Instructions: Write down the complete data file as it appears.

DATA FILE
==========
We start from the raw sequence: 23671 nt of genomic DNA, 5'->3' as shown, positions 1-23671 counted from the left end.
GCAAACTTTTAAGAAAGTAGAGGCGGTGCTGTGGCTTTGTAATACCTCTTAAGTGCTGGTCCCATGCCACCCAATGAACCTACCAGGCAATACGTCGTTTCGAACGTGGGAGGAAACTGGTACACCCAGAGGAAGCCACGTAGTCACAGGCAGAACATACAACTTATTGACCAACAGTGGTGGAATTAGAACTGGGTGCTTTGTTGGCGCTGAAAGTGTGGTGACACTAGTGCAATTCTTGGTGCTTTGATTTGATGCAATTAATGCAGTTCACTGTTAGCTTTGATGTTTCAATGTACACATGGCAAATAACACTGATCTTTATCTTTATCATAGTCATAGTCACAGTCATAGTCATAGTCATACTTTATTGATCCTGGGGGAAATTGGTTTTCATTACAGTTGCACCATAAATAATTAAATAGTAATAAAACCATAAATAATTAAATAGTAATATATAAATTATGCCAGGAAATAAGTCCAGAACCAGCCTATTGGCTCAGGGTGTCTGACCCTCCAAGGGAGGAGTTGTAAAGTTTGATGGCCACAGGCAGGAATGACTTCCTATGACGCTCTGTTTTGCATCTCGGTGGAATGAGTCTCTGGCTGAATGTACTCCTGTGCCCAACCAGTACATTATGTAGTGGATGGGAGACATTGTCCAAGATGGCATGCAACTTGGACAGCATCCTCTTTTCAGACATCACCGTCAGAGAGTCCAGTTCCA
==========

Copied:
We start from the raw sequence: 23671 nt of genomic DNA, 5'->3' as shown, positions 1-23671 counted from the left end.
GCAAACTTTTAAGAAAGTAGAGGCGGTGCTGTGGCTTTGTAATACCTCTTAAGTGCTGGTCCCATGCCACCCAATGAACCTACCAGGCAATACGTCGTTTCGAACGTGGGAGGAAACTGGTACACCCAGAGGAAGCCACGTAGTCACAGGCAGAACATACAACTTATTGACCAACAGTGGTGGAATTAGAACTGGGTGCTTTGTTGGCGCTGAAAGTGTGGTGACACTAGTGCAATTCTTGGTGCTTTGATTTGATGCAATTAATGCAGTTCACTGTTAGCTTTGATGTTTCAATGTACACATGGCAAATAACACTGATCTTTATCTTTATCATAGTCATAGTCACAGTCATAGTCATAGTCATACTTTATTGATCCTGGGGGAAATTGGTTTTCATTACAGTTGCACCATAAATAATTAAATAGTAATAAAACCATAAATAATTAAATAGTAATATATAAATTATGCCAGGAAATAAGTCCAGAACCAGCCTATTGGCTCAGGGTGTCTGACCCTCCAAGGGAGGAGTTGTAAAGTTTGATGGCCACAGGCAGGAATGACTTCCTATGACGCTCTGTTTTGCATCTCGGTGGAATGAGTCTCTGGCTGAATGTACTCCTGTGCCCAACCAGTACATTATGTAGTGGATGGGAGACATTGTCCAAGATGGCATGCAACTTGGACAGCATCCTCTTTTCAGACATCACCGTCAGAGAGTCCAGTTCCA